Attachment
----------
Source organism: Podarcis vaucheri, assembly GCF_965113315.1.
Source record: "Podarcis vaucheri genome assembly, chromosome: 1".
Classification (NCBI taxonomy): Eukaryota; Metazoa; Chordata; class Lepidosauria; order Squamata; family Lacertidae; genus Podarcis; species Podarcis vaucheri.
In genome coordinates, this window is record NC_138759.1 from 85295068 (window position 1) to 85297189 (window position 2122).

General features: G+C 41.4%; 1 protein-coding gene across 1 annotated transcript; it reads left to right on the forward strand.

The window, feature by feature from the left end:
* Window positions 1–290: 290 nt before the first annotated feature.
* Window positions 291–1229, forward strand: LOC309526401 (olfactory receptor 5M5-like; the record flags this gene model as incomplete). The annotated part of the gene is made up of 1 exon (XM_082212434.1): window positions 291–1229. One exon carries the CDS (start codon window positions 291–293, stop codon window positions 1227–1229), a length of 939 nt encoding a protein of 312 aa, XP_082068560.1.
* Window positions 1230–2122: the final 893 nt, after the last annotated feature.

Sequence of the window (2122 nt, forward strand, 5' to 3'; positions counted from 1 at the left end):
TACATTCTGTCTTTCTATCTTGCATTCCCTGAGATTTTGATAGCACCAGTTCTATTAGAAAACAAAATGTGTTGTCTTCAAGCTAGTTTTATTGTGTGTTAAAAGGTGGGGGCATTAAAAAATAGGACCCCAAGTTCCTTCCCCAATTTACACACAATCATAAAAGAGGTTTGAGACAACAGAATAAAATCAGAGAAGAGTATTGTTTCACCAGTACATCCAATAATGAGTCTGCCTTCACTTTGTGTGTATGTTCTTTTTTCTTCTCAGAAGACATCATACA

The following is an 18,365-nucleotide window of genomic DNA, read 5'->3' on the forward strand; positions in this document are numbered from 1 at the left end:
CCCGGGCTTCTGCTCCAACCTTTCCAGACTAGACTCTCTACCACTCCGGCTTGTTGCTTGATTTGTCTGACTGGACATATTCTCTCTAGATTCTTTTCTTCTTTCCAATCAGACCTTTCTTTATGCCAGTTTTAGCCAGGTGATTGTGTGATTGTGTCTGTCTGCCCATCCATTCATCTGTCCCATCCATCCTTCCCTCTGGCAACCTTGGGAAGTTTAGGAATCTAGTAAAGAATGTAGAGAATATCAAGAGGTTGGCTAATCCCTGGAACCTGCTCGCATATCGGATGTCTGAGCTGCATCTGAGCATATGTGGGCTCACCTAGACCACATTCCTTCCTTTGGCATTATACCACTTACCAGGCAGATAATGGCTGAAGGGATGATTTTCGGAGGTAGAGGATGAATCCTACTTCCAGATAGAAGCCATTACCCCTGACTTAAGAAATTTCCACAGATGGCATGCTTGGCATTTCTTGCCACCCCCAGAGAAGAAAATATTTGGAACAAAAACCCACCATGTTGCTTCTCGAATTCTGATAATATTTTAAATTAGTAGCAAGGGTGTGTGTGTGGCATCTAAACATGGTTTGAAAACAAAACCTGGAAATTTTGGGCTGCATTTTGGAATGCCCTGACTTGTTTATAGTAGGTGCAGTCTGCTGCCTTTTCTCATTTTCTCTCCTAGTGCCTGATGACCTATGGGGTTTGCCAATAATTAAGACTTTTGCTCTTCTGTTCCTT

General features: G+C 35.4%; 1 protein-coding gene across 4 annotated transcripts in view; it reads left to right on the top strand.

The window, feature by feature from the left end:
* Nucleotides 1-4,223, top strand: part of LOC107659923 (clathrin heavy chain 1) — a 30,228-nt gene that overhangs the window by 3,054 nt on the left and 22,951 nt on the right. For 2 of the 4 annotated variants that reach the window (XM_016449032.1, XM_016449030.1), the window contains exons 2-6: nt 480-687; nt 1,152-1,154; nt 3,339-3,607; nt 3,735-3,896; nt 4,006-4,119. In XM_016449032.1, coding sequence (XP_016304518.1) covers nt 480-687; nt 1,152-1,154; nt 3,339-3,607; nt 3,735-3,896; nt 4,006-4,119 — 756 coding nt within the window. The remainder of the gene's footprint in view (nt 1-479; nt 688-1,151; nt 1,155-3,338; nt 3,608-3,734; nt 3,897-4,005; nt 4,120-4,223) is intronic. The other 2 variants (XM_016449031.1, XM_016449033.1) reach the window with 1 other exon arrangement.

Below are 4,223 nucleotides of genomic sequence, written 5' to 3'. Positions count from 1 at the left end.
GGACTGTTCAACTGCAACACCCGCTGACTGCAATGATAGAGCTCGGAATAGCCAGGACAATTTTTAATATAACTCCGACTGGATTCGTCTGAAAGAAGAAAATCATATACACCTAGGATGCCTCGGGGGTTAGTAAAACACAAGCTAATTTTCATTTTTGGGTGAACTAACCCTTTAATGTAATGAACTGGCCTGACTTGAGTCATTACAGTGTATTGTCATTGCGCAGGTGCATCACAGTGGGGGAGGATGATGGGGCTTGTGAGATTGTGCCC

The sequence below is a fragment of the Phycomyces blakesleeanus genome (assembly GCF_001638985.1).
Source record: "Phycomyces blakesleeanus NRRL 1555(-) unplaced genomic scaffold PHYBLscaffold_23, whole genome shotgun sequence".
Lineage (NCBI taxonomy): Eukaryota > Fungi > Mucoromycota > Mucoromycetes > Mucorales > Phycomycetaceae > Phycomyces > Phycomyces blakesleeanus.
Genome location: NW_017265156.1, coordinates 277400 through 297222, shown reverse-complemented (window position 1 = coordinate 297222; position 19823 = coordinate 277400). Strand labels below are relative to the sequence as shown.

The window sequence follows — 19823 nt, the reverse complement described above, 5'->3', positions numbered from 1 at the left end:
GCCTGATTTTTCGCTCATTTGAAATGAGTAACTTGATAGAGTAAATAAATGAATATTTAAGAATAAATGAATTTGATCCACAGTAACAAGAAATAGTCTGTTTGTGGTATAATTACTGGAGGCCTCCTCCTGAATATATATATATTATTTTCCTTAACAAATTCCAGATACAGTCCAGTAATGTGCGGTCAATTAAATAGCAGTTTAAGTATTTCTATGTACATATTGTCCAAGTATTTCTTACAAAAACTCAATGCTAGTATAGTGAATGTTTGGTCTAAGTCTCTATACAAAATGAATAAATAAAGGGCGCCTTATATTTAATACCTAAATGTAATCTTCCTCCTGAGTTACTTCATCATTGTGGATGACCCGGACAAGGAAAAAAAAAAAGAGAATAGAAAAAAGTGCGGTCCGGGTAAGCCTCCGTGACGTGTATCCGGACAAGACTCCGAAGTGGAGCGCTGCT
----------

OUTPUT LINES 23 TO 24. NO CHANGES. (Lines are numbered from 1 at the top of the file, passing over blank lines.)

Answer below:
The window sequence follows — 19823 nt, the reverse complement described above, 5'->3', positions numbered from 1 at the left end:
GCCTGATTTTTCGCTCATTTGAAATGAGTAACTTGATAGAGTAAATAAATGAATATTTAAGAATAAATGAATTTGATCCACAGTAACAAGAAATAGTCTGTTTGTGGTATAATTACTGGAGGCCTCCTCCTGAATATATATATATTATTTTCCTTAACAAATTCCAGATACAGTCCAGTAATGTGCGGTCAATTAAATAGCAGTTTAAGTATTTCTATGTACATATTGTCCAAGTATTTCTTACAAAAACTCAATGCTAGTATAGTGAATGTTTGGTCTAAGTCTCTATACAAAATGAATAAATAAAGGGCGCCTTATATTTAATACCTAAATGTAATCTTCCTCCTGAGTTACTTCATCATTGTGGATGACCCGGACAAGGAAAAAAAAAAAGAGAATAGAAAAAAGTGCGGTCCGGGTAAGCCTCCGTGACGTGTATCCGGACAAGACTCCGAAGTGGAGCGCTGCT